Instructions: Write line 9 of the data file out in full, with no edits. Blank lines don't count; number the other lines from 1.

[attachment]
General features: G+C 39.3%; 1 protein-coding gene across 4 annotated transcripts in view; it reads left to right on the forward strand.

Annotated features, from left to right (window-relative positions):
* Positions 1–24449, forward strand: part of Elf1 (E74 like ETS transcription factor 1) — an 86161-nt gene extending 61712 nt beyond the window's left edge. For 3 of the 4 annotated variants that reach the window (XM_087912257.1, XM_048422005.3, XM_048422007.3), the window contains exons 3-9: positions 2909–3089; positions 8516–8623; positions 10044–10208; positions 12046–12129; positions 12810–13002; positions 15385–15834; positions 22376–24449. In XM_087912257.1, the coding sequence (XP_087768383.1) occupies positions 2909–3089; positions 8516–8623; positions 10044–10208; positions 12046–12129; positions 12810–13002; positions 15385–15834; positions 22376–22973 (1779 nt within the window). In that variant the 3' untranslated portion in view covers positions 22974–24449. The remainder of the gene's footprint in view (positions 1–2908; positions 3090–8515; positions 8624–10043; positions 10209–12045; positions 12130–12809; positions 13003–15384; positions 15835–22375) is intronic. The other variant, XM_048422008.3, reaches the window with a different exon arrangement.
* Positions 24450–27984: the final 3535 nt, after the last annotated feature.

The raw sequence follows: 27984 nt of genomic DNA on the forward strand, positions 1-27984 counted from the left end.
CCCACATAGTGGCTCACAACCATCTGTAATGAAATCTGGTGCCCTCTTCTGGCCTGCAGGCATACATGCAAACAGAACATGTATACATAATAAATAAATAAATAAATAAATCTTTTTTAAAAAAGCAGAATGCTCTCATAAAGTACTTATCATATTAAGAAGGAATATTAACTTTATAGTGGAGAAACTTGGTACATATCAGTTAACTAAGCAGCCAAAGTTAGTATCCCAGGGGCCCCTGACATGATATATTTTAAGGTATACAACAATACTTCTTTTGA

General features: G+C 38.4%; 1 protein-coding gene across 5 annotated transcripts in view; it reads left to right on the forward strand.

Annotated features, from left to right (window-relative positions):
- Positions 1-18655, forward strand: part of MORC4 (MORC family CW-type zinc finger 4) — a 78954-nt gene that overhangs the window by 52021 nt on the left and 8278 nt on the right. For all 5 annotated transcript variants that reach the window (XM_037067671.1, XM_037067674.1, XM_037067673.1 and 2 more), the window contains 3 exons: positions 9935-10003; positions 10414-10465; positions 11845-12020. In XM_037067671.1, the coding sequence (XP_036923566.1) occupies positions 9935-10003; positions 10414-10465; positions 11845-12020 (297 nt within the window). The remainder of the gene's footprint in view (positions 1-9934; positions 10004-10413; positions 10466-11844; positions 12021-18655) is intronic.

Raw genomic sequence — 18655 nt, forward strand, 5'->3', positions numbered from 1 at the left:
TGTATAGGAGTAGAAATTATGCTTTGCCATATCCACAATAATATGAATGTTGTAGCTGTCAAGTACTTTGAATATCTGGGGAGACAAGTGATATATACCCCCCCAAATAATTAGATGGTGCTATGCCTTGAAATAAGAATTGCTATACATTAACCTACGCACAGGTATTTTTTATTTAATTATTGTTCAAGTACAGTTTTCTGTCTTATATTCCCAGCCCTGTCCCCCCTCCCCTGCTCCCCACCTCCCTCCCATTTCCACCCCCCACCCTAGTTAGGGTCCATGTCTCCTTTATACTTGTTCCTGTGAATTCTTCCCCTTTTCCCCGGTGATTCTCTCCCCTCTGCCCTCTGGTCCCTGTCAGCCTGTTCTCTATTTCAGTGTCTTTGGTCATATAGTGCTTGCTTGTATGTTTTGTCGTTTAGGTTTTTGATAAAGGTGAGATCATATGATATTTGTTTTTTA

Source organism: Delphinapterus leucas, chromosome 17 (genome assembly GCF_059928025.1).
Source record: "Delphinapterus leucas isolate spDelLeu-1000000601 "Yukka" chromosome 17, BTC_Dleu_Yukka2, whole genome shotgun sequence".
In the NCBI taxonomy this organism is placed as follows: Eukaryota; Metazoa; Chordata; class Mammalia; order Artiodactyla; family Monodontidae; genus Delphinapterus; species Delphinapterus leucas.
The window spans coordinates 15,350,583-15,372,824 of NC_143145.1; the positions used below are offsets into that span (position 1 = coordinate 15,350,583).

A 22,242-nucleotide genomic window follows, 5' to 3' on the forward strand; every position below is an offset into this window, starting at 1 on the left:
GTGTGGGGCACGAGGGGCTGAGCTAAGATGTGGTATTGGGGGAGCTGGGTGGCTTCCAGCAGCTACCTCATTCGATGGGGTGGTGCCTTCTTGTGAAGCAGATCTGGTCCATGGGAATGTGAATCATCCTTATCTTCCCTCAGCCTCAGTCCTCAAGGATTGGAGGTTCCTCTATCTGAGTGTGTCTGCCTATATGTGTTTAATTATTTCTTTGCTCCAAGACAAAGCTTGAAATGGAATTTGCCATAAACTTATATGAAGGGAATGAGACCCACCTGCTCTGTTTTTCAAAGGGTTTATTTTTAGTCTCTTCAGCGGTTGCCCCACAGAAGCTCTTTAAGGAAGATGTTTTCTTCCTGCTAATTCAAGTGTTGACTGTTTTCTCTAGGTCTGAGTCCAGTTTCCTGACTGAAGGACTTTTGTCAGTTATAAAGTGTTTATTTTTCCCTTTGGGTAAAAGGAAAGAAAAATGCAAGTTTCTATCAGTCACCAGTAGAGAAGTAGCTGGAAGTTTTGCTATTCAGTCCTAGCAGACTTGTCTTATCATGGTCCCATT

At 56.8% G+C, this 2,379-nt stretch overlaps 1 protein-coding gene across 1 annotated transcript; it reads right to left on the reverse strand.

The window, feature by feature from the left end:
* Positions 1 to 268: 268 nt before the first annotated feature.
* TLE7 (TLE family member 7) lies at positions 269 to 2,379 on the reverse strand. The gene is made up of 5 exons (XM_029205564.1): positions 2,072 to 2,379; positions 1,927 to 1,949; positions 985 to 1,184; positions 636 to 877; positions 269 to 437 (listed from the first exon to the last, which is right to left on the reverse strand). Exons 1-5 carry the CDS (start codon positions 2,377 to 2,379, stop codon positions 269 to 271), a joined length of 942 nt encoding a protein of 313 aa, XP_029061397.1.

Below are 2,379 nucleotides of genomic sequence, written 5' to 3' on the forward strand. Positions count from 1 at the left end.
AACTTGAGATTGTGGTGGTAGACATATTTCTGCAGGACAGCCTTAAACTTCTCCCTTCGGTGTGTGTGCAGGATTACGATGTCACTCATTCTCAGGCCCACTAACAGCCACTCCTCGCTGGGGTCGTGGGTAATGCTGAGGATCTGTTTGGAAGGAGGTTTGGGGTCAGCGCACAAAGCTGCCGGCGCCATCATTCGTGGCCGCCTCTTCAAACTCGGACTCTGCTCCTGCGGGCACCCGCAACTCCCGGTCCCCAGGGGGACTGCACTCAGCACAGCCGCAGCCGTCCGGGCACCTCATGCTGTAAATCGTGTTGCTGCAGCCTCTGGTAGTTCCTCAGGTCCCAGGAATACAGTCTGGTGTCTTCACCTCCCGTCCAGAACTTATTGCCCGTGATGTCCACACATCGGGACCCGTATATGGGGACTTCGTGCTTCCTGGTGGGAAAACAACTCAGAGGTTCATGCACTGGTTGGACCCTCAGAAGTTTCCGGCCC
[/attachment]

- Positions 1-18655, forward strand: part of MORC4 (MORC family CW-type zinc finger 4) — a 78954-nt gene that overhangs the window by 52021 nt on the left and 8278 nt on the right. For all 5 annotated transcript variants that reach the window (XM_037067671.1, XM_037067674.1, XM_037067673.1 and 2 more), the window contains 3 exons: positions 9935-10003; positions 10414-10465; positions 11845-12020. In XM_037067671.1, the coding sequence (XP_036923566.1) occupies positions 9935-10003; positions 10414-10465; positions 11845-12020 (297 nt within the window). The remainder of the gene's footprint in view (positions 1-9934; positions 10004-10413; positions 10466-11844; positions 12021-18655) is intronic.